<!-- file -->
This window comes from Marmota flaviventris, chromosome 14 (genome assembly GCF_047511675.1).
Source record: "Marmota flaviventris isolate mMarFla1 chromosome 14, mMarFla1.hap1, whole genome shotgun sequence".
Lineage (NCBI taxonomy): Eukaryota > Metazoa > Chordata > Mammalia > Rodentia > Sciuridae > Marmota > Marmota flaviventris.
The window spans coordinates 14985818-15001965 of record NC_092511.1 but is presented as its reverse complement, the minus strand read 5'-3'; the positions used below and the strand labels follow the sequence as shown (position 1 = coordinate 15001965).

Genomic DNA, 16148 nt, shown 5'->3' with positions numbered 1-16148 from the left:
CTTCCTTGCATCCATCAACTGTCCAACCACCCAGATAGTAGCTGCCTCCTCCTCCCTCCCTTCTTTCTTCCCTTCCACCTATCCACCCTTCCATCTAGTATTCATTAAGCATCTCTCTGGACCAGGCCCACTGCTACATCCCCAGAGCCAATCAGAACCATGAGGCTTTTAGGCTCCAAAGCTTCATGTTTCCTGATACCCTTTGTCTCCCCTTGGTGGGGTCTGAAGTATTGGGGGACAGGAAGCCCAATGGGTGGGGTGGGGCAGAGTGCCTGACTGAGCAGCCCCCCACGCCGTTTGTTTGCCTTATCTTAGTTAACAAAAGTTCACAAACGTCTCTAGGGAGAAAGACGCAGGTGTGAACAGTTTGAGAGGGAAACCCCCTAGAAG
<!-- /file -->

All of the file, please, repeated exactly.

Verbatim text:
This window comes from Marmota flaviventris, chromosome 14 (genome assembly GCF_047511675.1).
Source record: "Marmota flaviventris isolate mMarFla1 chromosome 14, mMarFla1.hap1, whole genome shotgun sequence".
Lineage (NCBI taxonomy): Eukaryota > Metazoa > Chordata > Mammalia > Rodentia > Sciuridae > Marmota > Marmota flaviventris.
The window spans coordinates 14985818-15001965 of record NC_092511.1 but is presented as its reverse complement, the minus strand read 5'-3'; the positions used below and the strand labels follow the sequence as shown (position 1 = coordinate 15001965).

Genomic DNA, 16148 nt, shown 5'->3' with positions numbered 1-16148 from the left:
CTTCCTTGCATCCATCAACTGTCCAACCACCCAGATAGTAGCTGCCTCCTCCTCCCTCCCTTCTTTCTTCCCTTCCACCTATCCACCCTTCCATCTAGTATTCATTAAGCATCTCTCTGGACCAGGCCCACTGCTACATCCCCAGAGCCAATCAGAACCATGAGGCTTTTAGGCTCCAAAGCTTCATGTTTCCTGATACCCTTTGTCTCCCCTTGGTGGGGTCTGAAGTATTGGGGGACAGGAAGCCCAATGGGTGGGGTGGGGCAGAGTGCCTGACTGAGCAGCCCCCCACGCCGTTTGTTTGCCTTATCTTAGTTAACAAAAGTTCACAAACGTCTCTAGGGAGAAAGACGCAGGTGTGAACAGTTTGAGAGGGAAACCCCCTAGAAG